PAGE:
• allocating commissions or fees across all policies, including policies that did not contribute to the recipient's eligibility for, or the amount of, the commission or fee payment; and
  • declaring that certain fees or commissions are not "paid" for any policies providing benefits for ERISA plans if those policies were included in determining the recipient's eligibility for, or the amount of, the payment.

The advisory opinion does clarify that insurers can allocate fees and expenses on a calendar year basis, even if the plan or policy year is not a calendar year. This may make the process a bit easier for insurers that keep records on fees and commissions on a calendar year basis for tax reporting purposes.

Recordkeeping Requirements

Finally, the advisory opinion notes insurers are required to keep records regarding fees and commissions subject to the Schedule A reporting requirement for at least 6 years. ERISA § 107.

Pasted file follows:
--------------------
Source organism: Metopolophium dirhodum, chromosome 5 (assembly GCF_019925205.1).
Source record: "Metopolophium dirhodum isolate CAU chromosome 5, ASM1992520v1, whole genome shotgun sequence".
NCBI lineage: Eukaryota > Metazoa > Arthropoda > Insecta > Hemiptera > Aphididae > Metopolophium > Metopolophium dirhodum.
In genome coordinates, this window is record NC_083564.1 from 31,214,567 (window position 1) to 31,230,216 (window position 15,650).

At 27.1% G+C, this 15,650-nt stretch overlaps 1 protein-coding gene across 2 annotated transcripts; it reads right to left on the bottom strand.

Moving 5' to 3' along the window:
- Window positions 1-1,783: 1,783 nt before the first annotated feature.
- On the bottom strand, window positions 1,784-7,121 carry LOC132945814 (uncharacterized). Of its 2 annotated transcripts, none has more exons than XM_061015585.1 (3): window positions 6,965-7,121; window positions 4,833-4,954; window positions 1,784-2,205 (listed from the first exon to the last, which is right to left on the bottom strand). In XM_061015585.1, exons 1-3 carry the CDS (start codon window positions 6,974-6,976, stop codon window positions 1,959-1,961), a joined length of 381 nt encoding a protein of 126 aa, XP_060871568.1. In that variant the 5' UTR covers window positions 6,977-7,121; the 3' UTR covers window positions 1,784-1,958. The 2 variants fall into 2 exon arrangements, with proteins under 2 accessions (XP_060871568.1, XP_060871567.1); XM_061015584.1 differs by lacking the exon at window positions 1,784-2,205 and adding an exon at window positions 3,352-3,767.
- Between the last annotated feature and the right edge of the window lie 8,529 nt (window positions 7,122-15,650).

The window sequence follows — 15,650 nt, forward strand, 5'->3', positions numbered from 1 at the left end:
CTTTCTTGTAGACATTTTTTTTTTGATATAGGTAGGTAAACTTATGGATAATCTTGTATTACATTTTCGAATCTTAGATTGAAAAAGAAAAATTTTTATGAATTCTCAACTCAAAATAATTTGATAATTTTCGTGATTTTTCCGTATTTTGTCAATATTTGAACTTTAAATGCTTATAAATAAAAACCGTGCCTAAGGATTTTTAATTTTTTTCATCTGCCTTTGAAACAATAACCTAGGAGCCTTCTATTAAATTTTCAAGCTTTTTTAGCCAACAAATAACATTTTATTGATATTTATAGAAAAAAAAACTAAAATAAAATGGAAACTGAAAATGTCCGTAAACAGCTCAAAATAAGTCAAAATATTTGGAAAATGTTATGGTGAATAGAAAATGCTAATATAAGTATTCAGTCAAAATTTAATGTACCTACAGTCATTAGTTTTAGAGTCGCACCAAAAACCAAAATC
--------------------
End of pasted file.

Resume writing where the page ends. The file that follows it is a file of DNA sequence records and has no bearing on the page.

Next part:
Deloitte logoThe information in this Washington Bulletin is general in nature only and not intended to provide advice or guidance for specific situations.

If you have questions or need additional information about articles appearing in this or previous versions of Washington Bulletin, please contact: Robert Davis 202.879.3094, Bart Massey 202.220.2104, Elizabeth Drigotas 202.879.4985, Diane McGowan 202.220.2077, Taina Edlund 202.879.4956, Martha Priddy Patterson 202.879.5634, Laura Edwards 202.879.4981, Tom Pevarnik 202.879.5314, Mike Haberman 202.879.4963, Tom Veal 312.946.2595, Stephen LaGarde 202.879.5608, Deborah Walker 202.879.4955, J.D. Lutz 202.879.5366

Copyright 2005, Deloitte.